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Intellectual Property Law

Intellectual property law is an expansive subject that delves into the world of artistic and literary creation, advertising and marketing, and scientific invention. Three predominantly federal doctrines – copyright, trademark, and patent – as well as a host of state law doctrines, including publicity rights and trade secrets, interact to provide legal protection in these areas.

Academics

Students are strongly encouraged to take the foundational course, Introduction to Intellectual Property Law, in the fall of their second year. There also is a companion course, Practice One: Introduction to Intellectual Property, that introduces students to the work that new lawyers practicing in this area are likely to encounter.

Building upon that foundation are the three doctrinal courses in American law: Copyright Law, Trademark and Unfair Competition Law, and Patent Law.

What courses a student will take depends on practice interest. Students are not forced to take one track or the other. Students who think they may wish to “straddle” tracks can select courses from each. For example, while passage of the Patent Bar Exam is required for those who wish to prosecute patents before the Patent and Trademark Office, litigators practicing in federal court have the ability to try copyright, trademark, and patent cases.

Copyright and Trademark Track
Selected Course Electives

  • Introduction to Intellectual Property Law
  • Advertising Law
  • Copyright Law
  • Frist Amendment Law
  • Media Law
  • Sports Law
  • Trademark and Unfair Competition Law

Patent Track
Selected Course Electives

  • Introduction to Intellectual Property Law
  • Patent Law
  • Patent Litigation and Strategy
  • Patent Office Practice and Procedures
  • Computer and Internet Law
  • International Intellectual Property Law

Intellectual Property Law
Faculty and Adjunct Faculty

  • Ed R. Acheson, Jr.
  • Timothy K. Armstrong
  • Steven J. Goldstein
  • Lori Krafte

International Intellectual Property Law educates students about international laws, practices, and problems. Other courses and seminars build upon the basic doctrines, provide students with more specialized knowledge, and frequently give students an opportunity to learn in smaller settings and from a variety of professors, including practitioners in the field.

Experiences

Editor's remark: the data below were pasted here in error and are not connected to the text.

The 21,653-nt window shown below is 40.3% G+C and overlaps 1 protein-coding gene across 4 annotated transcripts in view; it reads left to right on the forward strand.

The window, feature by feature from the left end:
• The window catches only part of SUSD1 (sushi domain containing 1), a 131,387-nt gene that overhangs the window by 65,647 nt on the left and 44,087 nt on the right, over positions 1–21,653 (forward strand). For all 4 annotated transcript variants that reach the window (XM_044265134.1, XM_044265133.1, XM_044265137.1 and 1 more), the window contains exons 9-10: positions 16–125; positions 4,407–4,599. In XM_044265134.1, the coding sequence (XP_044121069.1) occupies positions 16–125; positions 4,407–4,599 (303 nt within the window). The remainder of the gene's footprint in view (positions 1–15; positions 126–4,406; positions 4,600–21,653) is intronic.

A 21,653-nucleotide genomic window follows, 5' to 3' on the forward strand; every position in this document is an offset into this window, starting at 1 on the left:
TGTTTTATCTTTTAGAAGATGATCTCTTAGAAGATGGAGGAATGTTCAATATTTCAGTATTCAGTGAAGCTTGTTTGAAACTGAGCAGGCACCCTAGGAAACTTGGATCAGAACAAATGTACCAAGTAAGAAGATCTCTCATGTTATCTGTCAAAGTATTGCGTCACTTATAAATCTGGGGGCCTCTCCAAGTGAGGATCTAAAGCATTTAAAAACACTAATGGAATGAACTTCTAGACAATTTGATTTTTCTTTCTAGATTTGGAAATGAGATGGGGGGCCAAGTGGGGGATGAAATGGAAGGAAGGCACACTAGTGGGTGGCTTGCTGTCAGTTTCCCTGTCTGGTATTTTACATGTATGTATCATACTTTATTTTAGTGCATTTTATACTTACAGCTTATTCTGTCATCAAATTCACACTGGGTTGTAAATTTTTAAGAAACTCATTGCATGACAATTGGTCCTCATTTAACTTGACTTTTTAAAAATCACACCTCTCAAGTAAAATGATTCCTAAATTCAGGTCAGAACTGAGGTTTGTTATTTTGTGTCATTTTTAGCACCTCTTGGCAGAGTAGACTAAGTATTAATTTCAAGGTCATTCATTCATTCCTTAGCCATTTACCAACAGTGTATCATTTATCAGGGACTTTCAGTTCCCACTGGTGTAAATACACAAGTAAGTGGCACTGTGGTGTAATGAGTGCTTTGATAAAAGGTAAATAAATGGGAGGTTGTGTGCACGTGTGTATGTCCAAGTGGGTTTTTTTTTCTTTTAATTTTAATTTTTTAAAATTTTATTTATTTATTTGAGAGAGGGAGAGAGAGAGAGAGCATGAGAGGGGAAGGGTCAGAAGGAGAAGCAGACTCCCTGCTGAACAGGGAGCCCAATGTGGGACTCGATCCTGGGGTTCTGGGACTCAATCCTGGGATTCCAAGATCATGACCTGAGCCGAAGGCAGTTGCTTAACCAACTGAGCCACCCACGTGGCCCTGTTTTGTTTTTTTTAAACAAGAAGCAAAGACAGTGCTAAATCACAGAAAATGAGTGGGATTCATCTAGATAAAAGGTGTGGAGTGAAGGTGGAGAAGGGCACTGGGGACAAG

Cincinnati Law also offers students many opportunities to build skills and gain experience in the area of intellectual property. The Center for Professional Development and UC Law faculty assist student in obtaining IP-related positions with local companies throughout the school year. These externships provide practical experience in addition to classroom credit.

The online Intellectual Property and Computer Law Journal addresses matters of importance both to the scholarly community and to the bench and bar. The journal covers doctrinal subjects traditionally included within the broad domain of intellectual property as well as both short- and long- form scholarship on entertainment, media and free expression, telecommunications, privacy, sports law, and computer and technology subjects.

Our graduates work at organizations such as:

  • Patent and Trademark Office
  • Alston & Bird (Charlotte, NC)
  • Caterpillar Inc.(Peoria,, IL)
  • The Coca-Cola Company (Atlanta, GA)
  • Eastman Chemical Company (Kingsport, TN)
  • Fasken Martineau Stringer Saul, LLP (London, England)
  • Fulbright & Jaworski, LLP (Houston, TX)
  • Hiscock & Barclay, LLP (NY, NY)
  • Hogan & Hartson (Washington, DC)
  • Nixon Peabody, LLP (Boston, MA)
  • The Procter & Gamble Company (Cincinnati, OH)
  • Reed Elsevier Group (London, England)
  • Snell & Wilmer (Phoenix, AZ)
  • Wood Herron & Evans, LLP (Cincinnati, OH)

Innovation and technology are critical to our society. Intellectual property law careers deal with protecting intangibles that can range from the copyright on a song, book, or screenplay to the trademark on a phrase, logo, or symbol to the patent on a manufactured item’s unique functions.

An IP lawyer may do advisory work, transactional work, litigation, or some combination of them all. Patent lawyers also need prior scientific or technical level training in order to sit for the United States Patent and Trademark Office’s Patent Bar Exam.

Law firms and corporations actively seek attorneys that are able to navigate the diverse and challenging matrix of legal, scientific, technological, economic, and public policy issues associated with intellectual property. Cincinnati Law alumni work on diverse legal matters related to IP Law around the world.